WWW. Y E A R O F T H E M I G H T Y MA C S . C OM
so.” I really had to hustle to get it all completed because it would have
been quite embarrassing if, after all the national publicity, I wouldn’t
graduate. I passed.
For me, it was time to graduate and get on with the rest of my life.
Our commencement was held outdoors on campus that May. It was a
gorgeous day. Because Rose Kennedy, who had previously agreed to be
the speaker, had become ill, Larry Kane, the news anchor for the ABC
affiliate, gave the commencement address. When I walked to the stage to
receive my diploma, my father, who had been very reserved at the games,
left his seat to greet me. He gave me a warm hug. It was a moment I’ll
never forget. After the ceremony, we marched to the Rotunda and tossed
our mortar boards in the air.
I was going to be married in June. I knew my life was about to
That year the team that had won the AIAW championship was
being rewarded with a trip to Australia in the summer to play a series
of exhibition games. I had already told Cathy I couldn’t make it. After
the tournament, she told me that if I didn’t go, the trip was off. She said,
“They’re not going to let the rest of the kids go.” So I got married, went
on our honeymoon, returned home, and went to practice at camp. Karl
dropped me off at the Poconos for five days. We flew out after that.
Cathy was eight months pregnant with her second son, Michael, and
she couldn’t make the trip. She sent her assistant, Pat Walsh, and Billie
Moore, the coach at Cal State, Fullerton, in her place.
We were gone a month. It took 24 hours to get over there. We went to
New Zealand first, then to Australia. We were billeted in private homes.
Our hosts tried to entertain us.We went to a petting zoo, whereMarianne
went into the paddock to hold the paw of a kangaroo. She was lucky that
the animal didn’t kill her, but she was certainly frightened by its jumping
and kicking. It was a long trip, but we had a lot of fun. When we finally
played the last game in Australia, I thought I would never touch a ball
again. There were no pro leagues for women. We put our uniforms away,
but we knew we would never put away our memories.
For me, it was my relationship with the Sisters at Immaculata and
at Camilla that made that particular stage in my life so special. When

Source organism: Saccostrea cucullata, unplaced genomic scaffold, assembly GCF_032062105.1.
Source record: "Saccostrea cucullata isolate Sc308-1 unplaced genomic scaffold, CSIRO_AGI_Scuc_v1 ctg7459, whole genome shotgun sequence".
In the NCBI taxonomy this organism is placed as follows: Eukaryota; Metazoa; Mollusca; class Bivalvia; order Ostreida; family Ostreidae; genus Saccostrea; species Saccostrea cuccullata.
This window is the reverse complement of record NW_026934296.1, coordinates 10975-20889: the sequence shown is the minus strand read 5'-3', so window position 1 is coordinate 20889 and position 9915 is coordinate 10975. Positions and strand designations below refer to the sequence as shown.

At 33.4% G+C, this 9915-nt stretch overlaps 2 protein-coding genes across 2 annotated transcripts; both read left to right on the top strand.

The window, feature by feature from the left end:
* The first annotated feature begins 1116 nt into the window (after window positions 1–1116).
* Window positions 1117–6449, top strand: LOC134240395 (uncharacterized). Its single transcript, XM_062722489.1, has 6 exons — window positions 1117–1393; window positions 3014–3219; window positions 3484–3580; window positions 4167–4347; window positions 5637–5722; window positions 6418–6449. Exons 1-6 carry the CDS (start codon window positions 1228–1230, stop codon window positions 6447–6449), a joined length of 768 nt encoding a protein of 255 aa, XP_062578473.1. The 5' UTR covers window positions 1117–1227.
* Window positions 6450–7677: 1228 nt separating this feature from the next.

I think back to that time, I realize there was an incredible spirit on that
campus, and the Sisters were as much a part of our winning as we were.
I had a great time at Immaculata. Sister Kathleen Mary Burns once
told me, “Theresa, this is your Camelot.” And it was. And it still is. And
it always will be.
When, in 1997, we held a 25th anniversary celebration for our first
championship game, Sister Marian William Hoben, IHM, president
emerita of Immaculata, wrote a lovely tribute for us which she called
Rememberwhen the college’s name appearedonagame program
as “ImmaculataStateCollege”? Remember theAshWednesdaynight
whenwe returned fromadefeat atQueens (breakinga35-gamewinning
streak) tobe greetedby the entire student body in theRotunda?
And remember Theresa, with her hand raised above her
head, shouting, “I promise you another national championship
this year!” Remember how the other teams giggled because
our players wore skirts and hair ribbons? Remember how each
girl washed her one and only uniform in the bathroom sink?
Remember when someone’s skirt was lost in the laundromat?
Remember the two seniors who complained to Sister Marie
Antoine that Immaculata was becoming a “ jock college”?
Remember those practices in the basement of Villa, and then
later in the novitiate?
Remember that glorious game in Madison Square Garden,
where we were billed first in a double-header because the second
game (the men’s game) was expected to be the real drawing card?
And, remember how, after that Immaculata-Queens game was
over (we won, of course) thousands of spectators left the Garden
because they had really come to see the Macs play?
Remember the 28-hour ride toManhattan, Kansas? Remember
the 20-minute wait while the officials studied the rule book to see
if Theresa would be allowed to shoot a foul shot after the whistle
had blown at the end of the game? Remember Kung Fu? Remember
Mary’s three-pointers before they became fashionable? Remember
the man who thought our girls were novices because there were so
many Sisters at the games? Remember when Cathy, on the sidelines
with her clipboard, tried to illustrate a play, only to have one of
our players ask, “Mrs. Rush, are we the x’s or the o’s?” Remember?
Remember? Remember? These were truly the “glory days.”
And they were!